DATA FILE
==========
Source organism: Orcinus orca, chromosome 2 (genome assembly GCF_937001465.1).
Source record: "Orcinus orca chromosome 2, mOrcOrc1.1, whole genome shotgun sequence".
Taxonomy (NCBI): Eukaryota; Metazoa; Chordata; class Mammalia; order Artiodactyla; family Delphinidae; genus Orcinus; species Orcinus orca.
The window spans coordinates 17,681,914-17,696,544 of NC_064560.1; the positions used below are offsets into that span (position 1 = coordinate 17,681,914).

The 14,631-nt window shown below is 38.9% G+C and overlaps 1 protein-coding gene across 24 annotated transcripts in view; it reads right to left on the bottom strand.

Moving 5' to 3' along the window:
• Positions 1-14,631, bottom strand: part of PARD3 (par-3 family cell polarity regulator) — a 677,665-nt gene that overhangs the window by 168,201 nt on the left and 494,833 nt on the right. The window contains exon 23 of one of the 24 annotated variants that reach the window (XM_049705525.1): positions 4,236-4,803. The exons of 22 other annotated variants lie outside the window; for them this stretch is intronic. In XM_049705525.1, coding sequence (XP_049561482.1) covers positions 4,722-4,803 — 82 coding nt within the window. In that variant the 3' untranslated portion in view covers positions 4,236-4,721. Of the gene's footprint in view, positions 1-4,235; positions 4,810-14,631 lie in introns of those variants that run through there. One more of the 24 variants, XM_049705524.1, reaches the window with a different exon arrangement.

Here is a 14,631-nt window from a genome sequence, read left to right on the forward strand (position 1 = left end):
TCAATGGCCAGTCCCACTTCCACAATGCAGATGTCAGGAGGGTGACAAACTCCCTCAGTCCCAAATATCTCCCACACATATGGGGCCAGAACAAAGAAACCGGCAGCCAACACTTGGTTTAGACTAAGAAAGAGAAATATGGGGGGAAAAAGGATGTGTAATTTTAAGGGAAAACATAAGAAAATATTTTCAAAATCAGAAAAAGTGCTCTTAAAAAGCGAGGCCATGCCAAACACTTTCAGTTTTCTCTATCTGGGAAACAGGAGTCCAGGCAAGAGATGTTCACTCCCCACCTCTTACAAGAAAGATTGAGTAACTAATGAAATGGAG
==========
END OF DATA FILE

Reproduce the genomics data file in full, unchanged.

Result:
Source organism: Orcinus orca, chromosome 2 (genome assembly GCF_937001465.1).
Source record: "Orcinus orca chromosome 2, mOrcOrc1.1, whole genome shotgun sequence".
Taxonomy (NCBI): Eukaryota; Metazoa; Chordata; class Mammalia; order Artiodactyla; family Delphinidae; genus Orcinus; species Orcinus orca.
The window spans coordinates 17,681,914-17,696,544 of NC_064560.1; the positions used below are offsets into that span (position 1 = coordinate 17,681,914).

The 14,631-nt window shown below is 38.9% G+C and overlaps 1 protein-coding gene across 24 annotated transcripts in view; it reads right to left on the bottom strand.

Moving 5' to 3' along the window:
• Positions 1-14,631, bottom strand: part of PARD3 (par-3 family cell polarity regulator) — a 677,665-nt gene that overhangs the window by 168,201 nt on the left and 494,833 nt on the right. The window contains exon 23 of one of the 24 annotated variants that reach the window (XM_049705525.1): positions 4,236-4,803. The exons of 22 other annotated variants lie outside the window; for them this stretch is intronic. In XM_049705525.1, coding sequence (XP_049561482.1) covers positions 4,722-4,803 — 82 coding nt within the window. In that variant the 3' untranslated portion in view covers positions 4,236-4,721. Of the gene's footprint in view, positions 1-4,235; positions 4,810-14,631 lie in introns of those variants that run through there. One more of the 24 variants, XM_049705524.1, reaches the window with a different exon arrangement.

Here is a 14,631-nt window from a genome sequence, read left to right on the forward strand (position 1 = left end):
TCAATGGCCAGTCCCACTTCCACAATGCAGATGTCAGGAGGGTGACAAACTCCCTCAGTCCCAAATATCTCCCACACATATGGGGCCAGAACAAAGAAACCGGCAGCCAACACTTGGTTTAGACTAAGAAAGAGAAATATGGGGGGAAAAAGGATGTGTAATTTTAAGGGAAAACATAAGAAAATATTTTCAAAATCAGAAAAAGTGCTCTTAAAAAGCGAGGCCATGCCAAACACTTTCAGTTTTCTCTATCTGGGAAACAGGAGTCCAGGCAAGAGATGTTCACTCCCCACCTCTTACAAGAAAGATTGAGTAACTAATGAAATGGAG